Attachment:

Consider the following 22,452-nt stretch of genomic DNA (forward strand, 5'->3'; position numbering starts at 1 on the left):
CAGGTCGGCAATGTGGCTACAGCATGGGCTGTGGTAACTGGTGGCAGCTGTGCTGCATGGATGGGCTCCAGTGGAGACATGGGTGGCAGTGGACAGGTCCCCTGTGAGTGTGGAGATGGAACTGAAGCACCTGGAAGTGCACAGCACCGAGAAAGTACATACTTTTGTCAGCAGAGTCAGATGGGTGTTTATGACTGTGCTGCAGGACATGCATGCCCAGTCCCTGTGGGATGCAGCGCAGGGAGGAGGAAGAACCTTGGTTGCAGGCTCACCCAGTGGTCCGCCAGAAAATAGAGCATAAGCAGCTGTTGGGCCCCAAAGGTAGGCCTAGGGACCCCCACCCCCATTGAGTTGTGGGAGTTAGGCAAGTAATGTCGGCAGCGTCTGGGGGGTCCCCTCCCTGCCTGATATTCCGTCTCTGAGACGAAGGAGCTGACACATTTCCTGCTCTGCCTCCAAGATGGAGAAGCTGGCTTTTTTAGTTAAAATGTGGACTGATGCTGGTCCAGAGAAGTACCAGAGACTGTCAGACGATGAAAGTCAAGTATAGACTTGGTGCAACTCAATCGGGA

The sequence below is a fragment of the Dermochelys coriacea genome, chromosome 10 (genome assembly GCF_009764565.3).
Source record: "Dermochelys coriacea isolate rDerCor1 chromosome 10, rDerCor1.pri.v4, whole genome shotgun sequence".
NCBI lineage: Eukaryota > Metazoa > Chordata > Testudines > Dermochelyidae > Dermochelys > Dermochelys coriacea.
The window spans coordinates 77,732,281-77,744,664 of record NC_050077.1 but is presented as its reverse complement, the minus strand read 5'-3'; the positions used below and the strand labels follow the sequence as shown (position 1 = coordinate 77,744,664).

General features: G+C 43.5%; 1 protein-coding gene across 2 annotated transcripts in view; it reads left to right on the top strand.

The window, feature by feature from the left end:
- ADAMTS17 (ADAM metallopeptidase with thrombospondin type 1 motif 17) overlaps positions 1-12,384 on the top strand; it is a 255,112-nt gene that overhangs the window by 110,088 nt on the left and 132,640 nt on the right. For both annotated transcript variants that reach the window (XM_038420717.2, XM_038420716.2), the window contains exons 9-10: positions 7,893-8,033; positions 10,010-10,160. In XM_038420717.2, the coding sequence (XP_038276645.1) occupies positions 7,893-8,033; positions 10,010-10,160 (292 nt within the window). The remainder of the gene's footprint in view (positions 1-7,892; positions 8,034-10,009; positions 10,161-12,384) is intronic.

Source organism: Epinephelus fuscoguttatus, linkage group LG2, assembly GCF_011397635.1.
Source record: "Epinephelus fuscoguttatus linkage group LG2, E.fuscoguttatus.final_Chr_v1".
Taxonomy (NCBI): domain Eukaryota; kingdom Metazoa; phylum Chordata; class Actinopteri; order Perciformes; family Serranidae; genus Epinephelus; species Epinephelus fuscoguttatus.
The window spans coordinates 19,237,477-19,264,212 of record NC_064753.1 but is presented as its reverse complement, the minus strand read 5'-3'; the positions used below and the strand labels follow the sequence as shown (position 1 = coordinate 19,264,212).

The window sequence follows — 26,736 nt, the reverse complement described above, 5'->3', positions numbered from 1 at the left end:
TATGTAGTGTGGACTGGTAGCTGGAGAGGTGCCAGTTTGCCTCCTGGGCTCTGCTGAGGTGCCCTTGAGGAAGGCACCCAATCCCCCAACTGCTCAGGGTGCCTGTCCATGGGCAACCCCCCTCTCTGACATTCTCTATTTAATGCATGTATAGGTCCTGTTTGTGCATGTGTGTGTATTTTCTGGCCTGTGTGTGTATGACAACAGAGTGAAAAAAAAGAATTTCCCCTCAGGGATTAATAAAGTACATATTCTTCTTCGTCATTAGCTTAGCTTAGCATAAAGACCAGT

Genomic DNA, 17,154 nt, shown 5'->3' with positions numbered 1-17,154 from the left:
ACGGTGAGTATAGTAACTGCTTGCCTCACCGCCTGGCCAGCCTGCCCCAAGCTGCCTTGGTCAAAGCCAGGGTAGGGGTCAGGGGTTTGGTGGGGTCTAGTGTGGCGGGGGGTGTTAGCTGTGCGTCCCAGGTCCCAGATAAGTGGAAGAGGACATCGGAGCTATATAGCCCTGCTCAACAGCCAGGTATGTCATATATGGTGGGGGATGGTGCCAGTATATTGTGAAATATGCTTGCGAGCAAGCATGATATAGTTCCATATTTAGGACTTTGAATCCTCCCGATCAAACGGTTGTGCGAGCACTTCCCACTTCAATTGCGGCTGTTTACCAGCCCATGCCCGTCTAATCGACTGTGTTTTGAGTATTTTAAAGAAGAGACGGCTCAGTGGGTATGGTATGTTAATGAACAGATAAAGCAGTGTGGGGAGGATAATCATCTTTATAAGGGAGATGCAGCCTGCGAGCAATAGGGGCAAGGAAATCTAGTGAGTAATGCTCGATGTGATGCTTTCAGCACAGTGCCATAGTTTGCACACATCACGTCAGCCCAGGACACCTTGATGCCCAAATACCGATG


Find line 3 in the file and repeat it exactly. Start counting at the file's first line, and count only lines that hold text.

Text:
The sequence below is a fragment of the Dermochelys coriacea genome, chromosome 10 (genome assembly GCF_009764565.3).